On one hand, DJ-1 deficiency causes neuronal cell death and consequently early-onset Parkinson’s disease. However, on another hand, the authors here show that DJ-1 deficiency results in a more juvenile immune system that might generate beneficial impacts in our body, such as better defense against infection. Therefore, DJ-1 might be the key Yin-Yang point balancing natural ageing and immune ageing. The next stage in targeting such age related illnesses is to further explore and understand the various complex mechanisms that underpin the immunoageing process and their relationships to DJ-1. There is no doubt however, that this marks an important step forward in the field and a foundation upon which the LIH and other research teams can now build. As is summarized by Dr Hefeng:

“Our work paves the way for building up a regulatory link between immunometabolism and immunoageing in T cell compartments via DJ-1. <It> also offers a unique animal model with reduced immunoageing phenotypes to allow researchers to explore the potential roles of a relatively juvenile immune system in the immune and ageing associated diseases. Understanding the detailed molecular mechanisms through which DJ-1 regulates immunoageing still requires further investigation”

The study was published in the journal EMBO Reports on 17th January 2022, part of the renowned EMBO Press, under the full title “DJ-1 depletion prevents immunoaging in T-cell compartments” (DOI: 10.15252/embr.202153302).


FUNDING AND COLLABORATIONS 

This study was supported by grants from the Luxembourg National Research Fund (FNR) CORE programme grant (CORE/14/BM/8231540/GeDES), FNR AFR-RIKEN bilateral programme 653 (TregBAR, 11228353, F. Q. H. and M.O.), PRIDE programme grants (PRIDE/11012546/NEXTIMMUNE and PRIDE/10907093/CRITICS). Ni Zeng and Christophe Capelle were supported through the PhD fellowship programme via PHD-2015-1/9989160 and PRIDE/2015/10907093, respectively. Work from Rejko Krüger was supported by research grants from Fonds National de Recherche de Luxembourg (FNR) within the PEARL Exellence Grant for Research and within the National Centre for Excellence in Research on Parkinson’s disease (NCER-PD).  The work was also partially supported through intramural funding of LIH and LCSB through Ministry of Higher Education and Research (MESR) of Luxembourg.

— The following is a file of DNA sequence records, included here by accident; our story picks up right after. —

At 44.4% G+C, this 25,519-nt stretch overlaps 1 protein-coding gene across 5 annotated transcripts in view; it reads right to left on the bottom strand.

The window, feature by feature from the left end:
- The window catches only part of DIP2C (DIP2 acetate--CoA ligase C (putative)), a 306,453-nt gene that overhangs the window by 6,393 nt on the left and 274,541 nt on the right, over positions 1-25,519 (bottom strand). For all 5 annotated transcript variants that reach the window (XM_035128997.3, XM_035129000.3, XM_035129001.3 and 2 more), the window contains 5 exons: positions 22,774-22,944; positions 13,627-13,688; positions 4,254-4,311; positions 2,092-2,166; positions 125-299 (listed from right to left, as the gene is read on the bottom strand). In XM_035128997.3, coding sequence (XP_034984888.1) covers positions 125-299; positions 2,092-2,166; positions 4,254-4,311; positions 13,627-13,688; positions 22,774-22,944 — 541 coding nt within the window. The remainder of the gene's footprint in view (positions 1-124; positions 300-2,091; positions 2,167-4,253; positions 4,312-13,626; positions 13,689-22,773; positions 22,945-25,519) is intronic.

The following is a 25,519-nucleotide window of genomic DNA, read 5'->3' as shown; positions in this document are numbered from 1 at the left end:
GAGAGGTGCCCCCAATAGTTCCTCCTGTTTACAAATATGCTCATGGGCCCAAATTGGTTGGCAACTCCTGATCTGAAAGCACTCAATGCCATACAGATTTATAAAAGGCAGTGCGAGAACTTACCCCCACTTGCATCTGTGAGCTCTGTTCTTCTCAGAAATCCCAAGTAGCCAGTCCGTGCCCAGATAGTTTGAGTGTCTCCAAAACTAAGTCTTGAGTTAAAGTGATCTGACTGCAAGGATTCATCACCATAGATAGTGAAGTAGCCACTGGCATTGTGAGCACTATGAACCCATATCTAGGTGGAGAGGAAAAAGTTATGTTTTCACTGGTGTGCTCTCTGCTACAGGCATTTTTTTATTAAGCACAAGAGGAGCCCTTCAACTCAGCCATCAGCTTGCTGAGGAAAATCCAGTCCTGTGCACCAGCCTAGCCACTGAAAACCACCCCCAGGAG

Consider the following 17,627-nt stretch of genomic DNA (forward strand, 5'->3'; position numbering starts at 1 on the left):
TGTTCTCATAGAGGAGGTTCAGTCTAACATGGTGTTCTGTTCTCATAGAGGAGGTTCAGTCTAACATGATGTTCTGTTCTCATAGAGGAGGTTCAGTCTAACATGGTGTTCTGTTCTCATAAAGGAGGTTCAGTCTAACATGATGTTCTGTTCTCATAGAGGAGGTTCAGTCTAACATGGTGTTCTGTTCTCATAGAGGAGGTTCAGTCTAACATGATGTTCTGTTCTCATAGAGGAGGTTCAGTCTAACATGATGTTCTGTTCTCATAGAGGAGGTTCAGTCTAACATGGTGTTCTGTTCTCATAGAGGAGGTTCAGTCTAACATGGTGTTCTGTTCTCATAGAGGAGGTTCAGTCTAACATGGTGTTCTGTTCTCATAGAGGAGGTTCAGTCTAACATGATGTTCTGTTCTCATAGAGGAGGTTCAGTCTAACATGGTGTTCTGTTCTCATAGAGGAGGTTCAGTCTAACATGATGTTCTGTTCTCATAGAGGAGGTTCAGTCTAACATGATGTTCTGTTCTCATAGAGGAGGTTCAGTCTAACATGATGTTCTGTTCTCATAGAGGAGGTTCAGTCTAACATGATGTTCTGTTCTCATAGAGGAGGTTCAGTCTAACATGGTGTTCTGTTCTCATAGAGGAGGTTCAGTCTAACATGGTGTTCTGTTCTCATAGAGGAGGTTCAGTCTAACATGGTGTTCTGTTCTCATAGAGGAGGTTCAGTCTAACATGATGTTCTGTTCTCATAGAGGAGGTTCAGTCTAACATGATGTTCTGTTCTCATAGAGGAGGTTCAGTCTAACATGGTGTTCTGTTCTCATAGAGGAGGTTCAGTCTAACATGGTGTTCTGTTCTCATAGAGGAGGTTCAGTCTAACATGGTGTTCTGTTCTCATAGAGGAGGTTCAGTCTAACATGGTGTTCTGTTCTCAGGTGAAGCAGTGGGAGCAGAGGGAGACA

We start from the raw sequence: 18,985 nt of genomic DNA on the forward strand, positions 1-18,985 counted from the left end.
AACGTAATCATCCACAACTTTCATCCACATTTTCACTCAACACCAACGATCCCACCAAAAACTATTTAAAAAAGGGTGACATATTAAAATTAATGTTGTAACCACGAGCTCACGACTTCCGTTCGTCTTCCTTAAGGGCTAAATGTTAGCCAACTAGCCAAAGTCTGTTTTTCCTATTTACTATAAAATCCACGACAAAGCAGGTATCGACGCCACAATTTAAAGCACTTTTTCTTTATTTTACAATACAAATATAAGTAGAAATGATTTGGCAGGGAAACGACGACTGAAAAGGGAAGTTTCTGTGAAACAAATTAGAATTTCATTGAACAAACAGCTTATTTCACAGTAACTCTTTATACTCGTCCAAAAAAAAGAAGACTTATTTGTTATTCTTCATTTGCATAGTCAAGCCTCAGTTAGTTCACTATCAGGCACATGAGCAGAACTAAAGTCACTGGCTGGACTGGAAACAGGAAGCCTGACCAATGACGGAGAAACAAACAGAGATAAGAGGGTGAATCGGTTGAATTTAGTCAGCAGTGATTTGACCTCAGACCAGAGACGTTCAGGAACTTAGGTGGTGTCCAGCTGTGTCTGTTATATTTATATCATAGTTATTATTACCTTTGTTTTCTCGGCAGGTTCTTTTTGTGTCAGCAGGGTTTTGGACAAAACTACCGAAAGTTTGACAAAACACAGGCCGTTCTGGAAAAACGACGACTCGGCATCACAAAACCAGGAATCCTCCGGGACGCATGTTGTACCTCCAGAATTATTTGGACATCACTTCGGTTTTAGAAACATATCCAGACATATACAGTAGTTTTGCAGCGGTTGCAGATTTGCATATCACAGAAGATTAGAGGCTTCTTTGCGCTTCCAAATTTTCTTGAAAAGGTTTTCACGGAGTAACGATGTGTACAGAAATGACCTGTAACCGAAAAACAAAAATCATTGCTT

It was performed in close collaboration with national and international partners including the University of Luxembourg (UL), the Luxembourg Centre for Systems Biomedicine (LCSB), the Japanese Agency for Medical Research and Development, the Odense University Hospital of the Southern Denmark University (SDU) and University Hospital Essen (UHE).

ABOUT THE LUXEMBOURG INSTITUTE OF HEALTH (LIH)

The Luxembourg Institute of Health (LIH) is a public biomedical research organization focused on precision health and invested in becoming a leading reference in Europe for the translation of scientific excellence into meaningful benefits for patients.

LIH places the patient at the heart of all its activities, driven by a collective obligation towards society to use knowledge and technology arising from research on patient derived data to have a direct impact on people’s health. Its dedicated teams of multidisciplinary researchers strive for excellence, generating relevant knowledge linked to immune related diseases and cancer.

The institute embraces collaborations, disruptive technology and process innovation as unique opportunities to improve the application of diagnostics and therapeutics with the long-term goal of preventing disease.

Scientific Contact

  • Feng
    Q. He
    Immune Systems Biology Group

    Department of Infection and Immunity

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  • Arnaud
    D’Agostini
    Head of Marketing and Communication

    Luxembourg Institute of Health